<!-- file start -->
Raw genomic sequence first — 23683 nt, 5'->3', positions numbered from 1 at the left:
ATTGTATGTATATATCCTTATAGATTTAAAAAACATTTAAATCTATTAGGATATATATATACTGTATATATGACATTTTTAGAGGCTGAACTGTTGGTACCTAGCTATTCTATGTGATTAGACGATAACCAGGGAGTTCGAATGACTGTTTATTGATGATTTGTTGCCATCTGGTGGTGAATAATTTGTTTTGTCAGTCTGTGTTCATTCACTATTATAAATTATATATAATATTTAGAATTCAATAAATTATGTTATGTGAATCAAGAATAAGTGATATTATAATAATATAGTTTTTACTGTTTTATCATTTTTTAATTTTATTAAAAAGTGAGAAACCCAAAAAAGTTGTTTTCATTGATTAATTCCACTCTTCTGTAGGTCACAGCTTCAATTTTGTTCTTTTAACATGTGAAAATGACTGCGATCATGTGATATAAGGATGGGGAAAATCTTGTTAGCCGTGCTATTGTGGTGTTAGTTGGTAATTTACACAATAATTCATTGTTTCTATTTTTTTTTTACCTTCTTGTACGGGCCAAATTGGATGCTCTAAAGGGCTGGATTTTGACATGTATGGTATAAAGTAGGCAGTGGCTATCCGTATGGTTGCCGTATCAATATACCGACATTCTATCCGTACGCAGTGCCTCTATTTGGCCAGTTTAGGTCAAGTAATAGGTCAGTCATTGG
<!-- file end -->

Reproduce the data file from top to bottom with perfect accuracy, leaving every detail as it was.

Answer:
Raw genomic sequence first — 23683 nt, 5'->3', positions numbered from 1 at the left:
ATTGTATGTATATATCCTTATAGATTTAAAAAACATTTAAATCTATTAGGATATATATATACTGTATATATGACATTTTTAGAGGCTGAACTGTTGGTACCTAGCTATTCTATGTGATTAGACGATAACCAGGGAGTTCGAATGACTGTTTATTGATGATTTGTTGCCATCTGGTGGTGAATAATTTGTTTTGTCAGTCTGTGTTCATTCACTATTATAAATTATATATAATATTTAGAATTCAATAAATTATGTTATGTGAATCAAGAATAAGTGATATTATAATAATATAGTTTTTACTGTTTTATCATTTTTTAATTTTATTAAAAAGTGAGAAACCCAAAAAAGTTGTTTTCATTGATTAATTCCACTCTTCTGTAGGTCACAGCTTCAATTTTGTTCTTTTAACATGTGAAAATGACTGCGATCATGTGATATAAGGATGGGGAAAATCTTGTTAGCCGTGCTATTGTGGTGTTAGTTGGTAATTTACACAATAATTCATTGTTTCTATTTTTTTTTTACCTTCTTGTACGGGCCAAATTGGATGCTCTAAAGGGCTGGATTTTGACATGTATGGTATAAAGTAGGCAGTGGCTATCCGTATGGTTGCCGTATCAATATACCGACATTCTATCCGTACGCAGTGCCTCTATTTGGCCAGTTTAGGTCAAGTAATAGGTCAGTCATTGG